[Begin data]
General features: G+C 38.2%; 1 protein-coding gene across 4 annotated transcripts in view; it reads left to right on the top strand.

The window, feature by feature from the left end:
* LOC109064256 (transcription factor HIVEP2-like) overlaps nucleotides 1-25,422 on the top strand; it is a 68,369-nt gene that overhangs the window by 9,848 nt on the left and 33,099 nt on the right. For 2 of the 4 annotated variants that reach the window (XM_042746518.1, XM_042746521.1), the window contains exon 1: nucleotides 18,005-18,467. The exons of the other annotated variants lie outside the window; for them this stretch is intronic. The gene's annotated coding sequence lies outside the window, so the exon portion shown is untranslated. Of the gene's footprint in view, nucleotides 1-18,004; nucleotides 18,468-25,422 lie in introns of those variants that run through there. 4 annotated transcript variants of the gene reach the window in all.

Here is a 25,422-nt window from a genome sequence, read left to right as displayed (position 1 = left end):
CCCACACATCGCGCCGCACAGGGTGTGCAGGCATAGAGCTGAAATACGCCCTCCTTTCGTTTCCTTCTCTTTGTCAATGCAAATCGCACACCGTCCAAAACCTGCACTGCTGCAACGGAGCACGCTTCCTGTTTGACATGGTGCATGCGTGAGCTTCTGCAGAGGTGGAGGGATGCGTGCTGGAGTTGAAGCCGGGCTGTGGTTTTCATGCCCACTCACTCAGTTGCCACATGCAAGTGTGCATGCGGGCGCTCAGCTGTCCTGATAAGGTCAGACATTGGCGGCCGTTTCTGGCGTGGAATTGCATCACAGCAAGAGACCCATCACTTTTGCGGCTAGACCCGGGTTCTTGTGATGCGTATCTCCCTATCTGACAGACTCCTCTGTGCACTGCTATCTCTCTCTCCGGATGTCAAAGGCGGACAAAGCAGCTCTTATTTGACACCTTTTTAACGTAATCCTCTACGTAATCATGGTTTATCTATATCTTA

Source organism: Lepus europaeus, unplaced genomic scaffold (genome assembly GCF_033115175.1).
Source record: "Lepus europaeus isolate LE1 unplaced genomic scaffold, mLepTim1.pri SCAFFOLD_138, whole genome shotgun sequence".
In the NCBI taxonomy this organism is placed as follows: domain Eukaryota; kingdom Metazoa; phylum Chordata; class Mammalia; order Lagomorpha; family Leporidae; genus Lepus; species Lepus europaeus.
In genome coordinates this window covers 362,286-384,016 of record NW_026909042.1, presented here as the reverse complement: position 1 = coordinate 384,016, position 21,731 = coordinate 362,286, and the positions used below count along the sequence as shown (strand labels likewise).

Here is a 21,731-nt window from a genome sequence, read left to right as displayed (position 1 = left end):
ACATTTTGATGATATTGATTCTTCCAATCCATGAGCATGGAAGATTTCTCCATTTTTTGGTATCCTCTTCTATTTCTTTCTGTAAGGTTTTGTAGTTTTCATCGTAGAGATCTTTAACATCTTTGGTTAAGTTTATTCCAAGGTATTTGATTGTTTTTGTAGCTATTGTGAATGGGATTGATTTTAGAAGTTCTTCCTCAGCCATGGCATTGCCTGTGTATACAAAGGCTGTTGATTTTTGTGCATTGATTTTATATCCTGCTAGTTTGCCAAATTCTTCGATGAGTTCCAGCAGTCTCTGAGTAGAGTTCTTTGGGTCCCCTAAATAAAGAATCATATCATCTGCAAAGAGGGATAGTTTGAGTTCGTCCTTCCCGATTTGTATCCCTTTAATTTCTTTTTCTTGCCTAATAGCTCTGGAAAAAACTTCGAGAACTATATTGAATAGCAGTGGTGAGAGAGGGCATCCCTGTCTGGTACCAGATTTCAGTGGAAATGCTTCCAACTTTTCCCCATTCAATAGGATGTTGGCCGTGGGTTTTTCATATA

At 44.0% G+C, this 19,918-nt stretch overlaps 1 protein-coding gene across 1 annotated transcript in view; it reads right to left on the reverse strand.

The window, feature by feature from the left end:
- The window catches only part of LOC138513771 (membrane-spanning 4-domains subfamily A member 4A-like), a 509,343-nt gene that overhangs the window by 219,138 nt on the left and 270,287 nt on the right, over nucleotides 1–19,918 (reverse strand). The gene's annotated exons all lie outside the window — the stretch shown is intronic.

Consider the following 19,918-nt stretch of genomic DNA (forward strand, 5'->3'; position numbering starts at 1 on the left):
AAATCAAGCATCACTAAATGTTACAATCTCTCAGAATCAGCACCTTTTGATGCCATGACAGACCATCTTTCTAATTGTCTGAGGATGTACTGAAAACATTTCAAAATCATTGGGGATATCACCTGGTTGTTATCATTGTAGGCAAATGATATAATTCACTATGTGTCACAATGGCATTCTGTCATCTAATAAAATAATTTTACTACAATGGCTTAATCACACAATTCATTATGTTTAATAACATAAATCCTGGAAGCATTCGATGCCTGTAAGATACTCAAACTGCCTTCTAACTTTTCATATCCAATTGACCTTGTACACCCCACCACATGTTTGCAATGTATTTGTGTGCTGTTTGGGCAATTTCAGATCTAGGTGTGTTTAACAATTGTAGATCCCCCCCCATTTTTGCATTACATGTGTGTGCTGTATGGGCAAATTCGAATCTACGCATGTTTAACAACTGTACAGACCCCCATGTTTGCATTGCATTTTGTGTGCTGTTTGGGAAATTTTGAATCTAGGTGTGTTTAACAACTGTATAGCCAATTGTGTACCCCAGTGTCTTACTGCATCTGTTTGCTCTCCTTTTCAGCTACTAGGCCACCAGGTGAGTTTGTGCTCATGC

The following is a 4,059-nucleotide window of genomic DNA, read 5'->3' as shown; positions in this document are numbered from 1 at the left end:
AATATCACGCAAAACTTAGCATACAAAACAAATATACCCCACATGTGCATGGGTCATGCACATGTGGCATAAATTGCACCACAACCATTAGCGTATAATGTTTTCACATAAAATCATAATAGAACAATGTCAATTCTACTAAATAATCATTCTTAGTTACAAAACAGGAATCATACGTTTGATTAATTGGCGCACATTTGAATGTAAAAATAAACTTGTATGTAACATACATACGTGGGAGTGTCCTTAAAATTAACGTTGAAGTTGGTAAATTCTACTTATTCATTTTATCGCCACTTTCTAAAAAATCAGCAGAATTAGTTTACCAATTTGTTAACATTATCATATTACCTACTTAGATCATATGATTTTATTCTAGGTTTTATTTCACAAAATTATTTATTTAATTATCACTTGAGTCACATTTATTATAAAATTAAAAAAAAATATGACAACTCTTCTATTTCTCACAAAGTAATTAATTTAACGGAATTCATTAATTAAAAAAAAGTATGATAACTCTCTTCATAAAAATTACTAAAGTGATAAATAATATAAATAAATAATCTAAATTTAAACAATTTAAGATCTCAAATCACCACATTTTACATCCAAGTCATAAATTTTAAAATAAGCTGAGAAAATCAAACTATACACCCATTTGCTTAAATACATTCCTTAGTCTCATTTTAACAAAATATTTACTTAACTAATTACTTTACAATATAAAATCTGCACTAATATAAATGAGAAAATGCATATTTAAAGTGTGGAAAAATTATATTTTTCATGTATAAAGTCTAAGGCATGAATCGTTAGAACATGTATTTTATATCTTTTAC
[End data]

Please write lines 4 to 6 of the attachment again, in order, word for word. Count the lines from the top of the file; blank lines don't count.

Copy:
Here is a 25,422-nt window from a genome sequence, read left to right as displayed (position 1 = left end):
CCCACACATCGCGCCGCACAGGGTGTGCAGGCATAGAGCTGAAATACGCCCTCCTTTCGTTTCCTTCTCTTTGTCAATGCAAATCGCACACCGTCCAAAACCTGCACTGCTGCAACGGAGCACGCTTCCTGTTTGACATGGTGCATGCGTGAGCTTCTGCAGAGGTGGAGGGATGCGTGCTGGAGTTGAAGCCGGGCTGTGGTTTTCATGCCCACTCACTCAGTTGCCACATGCAAGTGTGCATGCGGGCGCTCAGCTGTCCTGATAAGGTCAGACATTGGCGGCCGTTTCTGGCGTGGAATTGCATCACAGCAAGAGACCCATCACTTTTGCGGCTAGACCCGGGTTCTTGTGATGCGTATCTCCCTATCTGACAGACTCCTCTGTGCACTGCTATCTCTCTCTCCGGATGTCAAAGGCGGACAAAGCAGCTCTTATTTGACACCTTTTTAACGTAATCCTCTACGTAATCATGGTTTATCTATATCTTA

Source organism: Lepus europaeus, unplaced genomic scaffold (genome assembly GCF_033115175.1).